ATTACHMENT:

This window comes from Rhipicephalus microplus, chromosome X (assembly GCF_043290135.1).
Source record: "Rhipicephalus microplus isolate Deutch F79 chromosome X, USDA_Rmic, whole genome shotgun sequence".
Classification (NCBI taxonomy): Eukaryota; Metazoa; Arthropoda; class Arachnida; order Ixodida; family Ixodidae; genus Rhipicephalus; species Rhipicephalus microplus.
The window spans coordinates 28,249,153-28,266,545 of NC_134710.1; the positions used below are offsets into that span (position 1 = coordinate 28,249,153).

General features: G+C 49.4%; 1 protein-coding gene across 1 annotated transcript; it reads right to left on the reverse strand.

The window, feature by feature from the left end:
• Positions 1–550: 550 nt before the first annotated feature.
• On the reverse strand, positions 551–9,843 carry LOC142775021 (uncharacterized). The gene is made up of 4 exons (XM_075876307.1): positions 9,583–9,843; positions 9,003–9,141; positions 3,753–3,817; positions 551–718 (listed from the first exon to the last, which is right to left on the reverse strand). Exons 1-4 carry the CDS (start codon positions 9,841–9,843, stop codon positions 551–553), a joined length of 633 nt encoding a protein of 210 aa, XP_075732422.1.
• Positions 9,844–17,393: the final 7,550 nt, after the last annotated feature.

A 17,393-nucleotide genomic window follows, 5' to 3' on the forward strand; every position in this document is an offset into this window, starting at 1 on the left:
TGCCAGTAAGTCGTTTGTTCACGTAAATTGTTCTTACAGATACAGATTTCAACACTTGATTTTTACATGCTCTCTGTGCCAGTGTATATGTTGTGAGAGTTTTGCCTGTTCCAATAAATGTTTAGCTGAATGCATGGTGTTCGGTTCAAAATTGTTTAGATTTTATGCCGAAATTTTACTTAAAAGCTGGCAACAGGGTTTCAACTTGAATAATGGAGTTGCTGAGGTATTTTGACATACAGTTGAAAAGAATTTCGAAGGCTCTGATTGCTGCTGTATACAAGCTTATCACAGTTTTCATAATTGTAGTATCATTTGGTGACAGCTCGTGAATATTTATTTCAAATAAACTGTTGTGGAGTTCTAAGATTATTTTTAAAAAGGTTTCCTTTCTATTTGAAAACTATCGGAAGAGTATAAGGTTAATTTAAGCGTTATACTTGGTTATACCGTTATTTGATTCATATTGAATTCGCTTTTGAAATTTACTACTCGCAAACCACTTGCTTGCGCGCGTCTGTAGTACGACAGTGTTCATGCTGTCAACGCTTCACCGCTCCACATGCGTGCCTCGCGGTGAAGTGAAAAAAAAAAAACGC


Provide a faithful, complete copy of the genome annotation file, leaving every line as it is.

This window comes from Rhipicephalus microplus, chromosome X (assembly GCF_043290135.1).
Source record: "Rhipicephalus microplus isolate Deutch F79 chromosome X, USDA_Rmic, whole genome shotgun sequence".
Classification (NCBI taxonomy): Eukaryota; Metazoa; Arthropoda; class Arachnida; order Ixodida; family Ixodidae; genus Rhipicephalus; species Rhipicephalus microplus.
The window spans coordinates 28,249,153-28,266,545 of NC_134710.1; the positions used below are offsets into that span (position 1 = coordinate 28,249,153).

General features: G+C 49.4%; 1 protein-coding gene across 1 annotated transcript; it reads right to left on the reverse strand.

The window, feature by feature from the left end:
• Positions 1–550: 550 nt before the first annotated feature.
• On the reverse strand, positions 551–9,843 carry LOC142775021 (uncharacterized). The gene is made up of 4 exons (XM_075876307.1): positions 9,583–9,843; positions 9,003–9,141; positions 3,753–3,817; positions 551–718 (listed from the first exon to the last, which is right to left on the reverse strand). Exons 1-4 carry the CDS (start codon positions 9,841–9,843, stop codon positions 551–553), a joined length of 633 nt encoding a protein of 210 aa, XP_075732422.1.
• Positions 9,844–17,393: the final 7,550 nt, after the last annotated feature.

A 17,393-nucleotide genomic window follows, 5' to 3' on the forward strand; every position in this document is an offset into this window, starting at 1 on the left:
TGCCAGTAAGTCGTTTGTTCACGTAAATTGTTCTTACAGATACAGATTTCAACACTTGATTTTTACATGCTCTCTGTGCCAGTGTATATGTTGTGAGAGTTTTGCCTGTTCCAATAAATGTTTAGCTGAATGCATGGTGTTCGGTTCAAAATTGTTTAGATTTTATGCCGAAATTTTACTTAAAAGCTGGCAACAGGGTTTCAACTTGAATAATGGAGTTGCTGAGGTATTTTGACATACAGTTGAAAAGAATTTCGAAGGCTCTGATTGCTGCTGTATACAAGCTTATCACAGTTTTCATAATTGTAGTATCATTTGGTGACAGCTCGTGAATATTTATTTCAAATAAACTGTTGTGGAGTTCTAAGATTATTTTTAAAAAGGTTTCCTTTCTATTTGAAAACTATCGGAAGAGTATAAGGTTAATTTAAGCGTTATACTTGGTTATACCGTTATTTGATTCATATTGAATTCGCTTTTGAAATTTACTACTCGCAAACCACTTGCTTGCGCGCGTCTGTAGTACGACAGTGTTCATGCTGTCAACGCTTCACCGCTCCACATGCGTGCCTCGCGGTGAAGTGAAAAAAAAAAAACGC